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On chosing spray foam installation for the attic

Which type of spray foam is recommended, open or closed-cell?

I'm about to remove my blown-in insulation out of the attic, and I was trying to figure out which product is recommended -- the open or the closed-cell?

Asked by TERRY KELLEY
Posted Tue, 07/22/2014 - 19:50
Edited Wed, 07/23/2014 - 05:41

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3 Answers

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1.
Helpful? 1

Terry,
If you plan to install the new insulation on the attic floor, spray foam isn't the best product (because it is expensive for the R-value you get). The best insulation for attic floors is cellulose insulation.

If you decide to take this advice and install cellulose, it's important to perform air-sealing work before the attic is installed. This article discusses the necessary steps: Air Sealing an Attic.

If you want to install the insulation between your rafters (along the sloping roof line), then spray foam makes sense. In most climates, closed-cell spray foam has proven to be less problematic than open-cell spray foam in this location, although open-cell spray foam can work if the details are right.

Open-cell spray foam has a lower R-value per inch than closed-cell spray foam, and is more vapor-permeable.

For more information on these issues, see:

GBA Encyclopedia: Spray Foam Insulation

Creating a Conditioned Attic

Open-Cell Spray Foam and Damp Roof Sheathing

Answered by Martin Holladay, GBA Advisor
Posted Wed, 07/23/2014 - 06:01

2.
Helpful? 0

In addition to what Martin has advised you, do your homework on your insulation installer. If you elect to use spray foam you MUST verify their insurance policy, workman's compensation, error's and omissions and/or Contractors Pollution Liability. "IF" your SPFI installer does not install the spray foam correctly causing voids, odors and/or off-ratio foam (open and closed cell foam) the typical contractors general liability insurance plans and your homeowner policy will not cover these issues and they certainly will not correct the problem. Ask a lot of questions. Place yourself in the worse possible scenario you can think up and start writing the list. Think about how your going to fix your home when no one can help if something does goes wrong.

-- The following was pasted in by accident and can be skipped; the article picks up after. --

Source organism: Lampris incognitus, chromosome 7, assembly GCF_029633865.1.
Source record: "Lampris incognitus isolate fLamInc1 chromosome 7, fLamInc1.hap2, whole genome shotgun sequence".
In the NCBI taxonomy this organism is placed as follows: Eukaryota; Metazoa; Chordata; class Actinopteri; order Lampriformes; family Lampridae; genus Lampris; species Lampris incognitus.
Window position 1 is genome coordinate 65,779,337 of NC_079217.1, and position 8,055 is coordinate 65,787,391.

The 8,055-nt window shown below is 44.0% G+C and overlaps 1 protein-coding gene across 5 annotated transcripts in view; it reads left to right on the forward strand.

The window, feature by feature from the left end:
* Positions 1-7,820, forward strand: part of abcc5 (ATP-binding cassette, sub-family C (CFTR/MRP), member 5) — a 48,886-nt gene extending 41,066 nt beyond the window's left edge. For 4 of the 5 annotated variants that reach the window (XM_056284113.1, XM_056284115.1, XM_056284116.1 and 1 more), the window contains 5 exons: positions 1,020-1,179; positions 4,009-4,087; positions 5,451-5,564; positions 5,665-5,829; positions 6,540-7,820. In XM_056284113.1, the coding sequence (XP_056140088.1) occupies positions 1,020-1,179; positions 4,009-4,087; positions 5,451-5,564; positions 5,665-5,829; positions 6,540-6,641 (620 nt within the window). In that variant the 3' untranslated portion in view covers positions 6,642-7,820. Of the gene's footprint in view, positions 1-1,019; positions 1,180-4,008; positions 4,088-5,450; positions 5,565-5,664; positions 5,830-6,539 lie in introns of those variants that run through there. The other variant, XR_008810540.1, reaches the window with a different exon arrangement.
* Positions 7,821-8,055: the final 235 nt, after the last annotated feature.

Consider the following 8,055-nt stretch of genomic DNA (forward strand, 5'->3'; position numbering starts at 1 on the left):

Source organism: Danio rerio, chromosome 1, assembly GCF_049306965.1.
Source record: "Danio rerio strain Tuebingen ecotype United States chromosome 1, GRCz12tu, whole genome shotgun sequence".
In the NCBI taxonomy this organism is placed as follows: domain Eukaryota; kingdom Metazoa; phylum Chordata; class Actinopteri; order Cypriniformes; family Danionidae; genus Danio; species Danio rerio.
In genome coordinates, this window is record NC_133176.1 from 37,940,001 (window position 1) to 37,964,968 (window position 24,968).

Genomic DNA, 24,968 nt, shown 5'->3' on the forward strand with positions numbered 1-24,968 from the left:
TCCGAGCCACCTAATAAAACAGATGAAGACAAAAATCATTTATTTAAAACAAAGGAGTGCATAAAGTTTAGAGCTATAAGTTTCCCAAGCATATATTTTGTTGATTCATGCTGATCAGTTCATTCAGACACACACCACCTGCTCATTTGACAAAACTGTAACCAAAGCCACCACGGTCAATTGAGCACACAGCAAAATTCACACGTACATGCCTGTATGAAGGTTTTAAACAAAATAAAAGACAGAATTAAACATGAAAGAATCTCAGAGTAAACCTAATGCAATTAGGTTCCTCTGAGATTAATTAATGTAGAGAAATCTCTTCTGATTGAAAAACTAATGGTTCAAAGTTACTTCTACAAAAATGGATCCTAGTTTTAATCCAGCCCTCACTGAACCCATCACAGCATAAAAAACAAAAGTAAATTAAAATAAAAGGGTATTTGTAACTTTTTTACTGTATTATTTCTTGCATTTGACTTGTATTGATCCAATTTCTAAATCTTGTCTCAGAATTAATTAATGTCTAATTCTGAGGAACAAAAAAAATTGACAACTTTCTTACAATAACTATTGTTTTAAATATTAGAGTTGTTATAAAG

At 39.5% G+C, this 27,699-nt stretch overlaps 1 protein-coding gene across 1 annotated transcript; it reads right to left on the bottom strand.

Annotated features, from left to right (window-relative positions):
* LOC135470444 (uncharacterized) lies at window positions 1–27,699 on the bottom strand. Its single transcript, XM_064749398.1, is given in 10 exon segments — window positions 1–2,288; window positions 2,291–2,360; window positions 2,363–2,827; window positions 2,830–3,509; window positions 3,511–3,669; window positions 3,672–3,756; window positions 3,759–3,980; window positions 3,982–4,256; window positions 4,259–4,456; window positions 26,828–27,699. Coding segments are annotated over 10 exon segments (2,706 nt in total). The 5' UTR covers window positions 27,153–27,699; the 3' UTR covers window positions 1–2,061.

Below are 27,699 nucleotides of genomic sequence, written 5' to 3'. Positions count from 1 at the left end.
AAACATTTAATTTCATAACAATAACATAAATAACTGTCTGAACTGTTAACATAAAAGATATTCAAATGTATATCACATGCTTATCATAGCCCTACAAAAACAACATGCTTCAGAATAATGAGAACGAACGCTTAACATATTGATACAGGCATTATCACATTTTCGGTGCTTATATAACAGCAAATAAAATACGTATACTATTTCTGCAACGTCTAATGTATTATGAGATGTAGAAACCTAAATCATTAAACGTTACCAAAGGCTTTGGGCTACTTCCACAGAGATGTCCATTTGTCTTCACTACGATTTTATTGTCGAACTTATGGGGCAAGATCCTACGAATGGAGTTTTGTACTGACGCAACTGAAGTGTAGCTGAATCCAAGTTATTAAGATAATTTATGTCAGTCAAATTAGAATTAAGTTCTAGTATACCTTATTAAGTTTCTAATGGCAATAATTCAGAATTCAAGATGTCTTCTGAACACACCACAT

There are plenty of articles written on blogs about these issues including here on GreenBuildingAdvisor.com ....as the headline and the comment section. You may have to sniff out the insulation guy's who make attempts to sway readers to believe nothing ever goes wrong. It's simply not true.

Your work does not end with insulation selection. Now you have mechanical devices to investigate and you need them properly sized for your new energy retrofit. (Furnace, air exchanger / HRV-ERV, air conditioning...2 ton or 3 ton, added ventilation so your wood stove functions properly, etc)

My advice to you, save yourself a lot of time and aggravation and hire one of the many building scientist Mr. Holladay may share with you from his Rolodex. It may be the best money you have not wasted in years.

This new modern building practice of "build tight - ventilate right" can be the most costly mistake any homeowner could possibly do when insulation and mechanicals are not installed and/or sized correctly. I personally would not trust the plumber to do the insulation and no more than I would trust the insulation company to design my ventilation system. This is all fairly new to most contractors from what my research has shown. That's my opinion for what it's worth. Happy building!! :)

Answered by Richard Beyer
Posted Wed, 07/23/2014 - 19:41

3.
Helpful? 0

A couple of added links to help you understand the process behind (what industry claims is) correctly installed SPFI...

http://vimeo.com/50807638 and

https://www.osha.gov/dte/grant_materials/fy10/sh-21003-10/manual.pdf

What possibly could go wrong? As you will see it's a he said, she said episode of a poorly written Seinfeld flick with catastrophic financial consequences for both sides of the feud. One side wants their health back and home fixed, while the other side is spending more money in lawyers and political lobbying to protect the reputation to satisfy their share and/or stake holders.

http://www.iadclaw.org/assets/1/19/Toxic_Hazardous_Substances_May_2014.pdf
(This is not intended to support this legal firm. It's intended to show the argument of both sides.)

Again, That's my opinion for what it's worth. Happy building!! :)

Answered by Richard Beyer
Posted Wed, 07/23/2014 - 20:12

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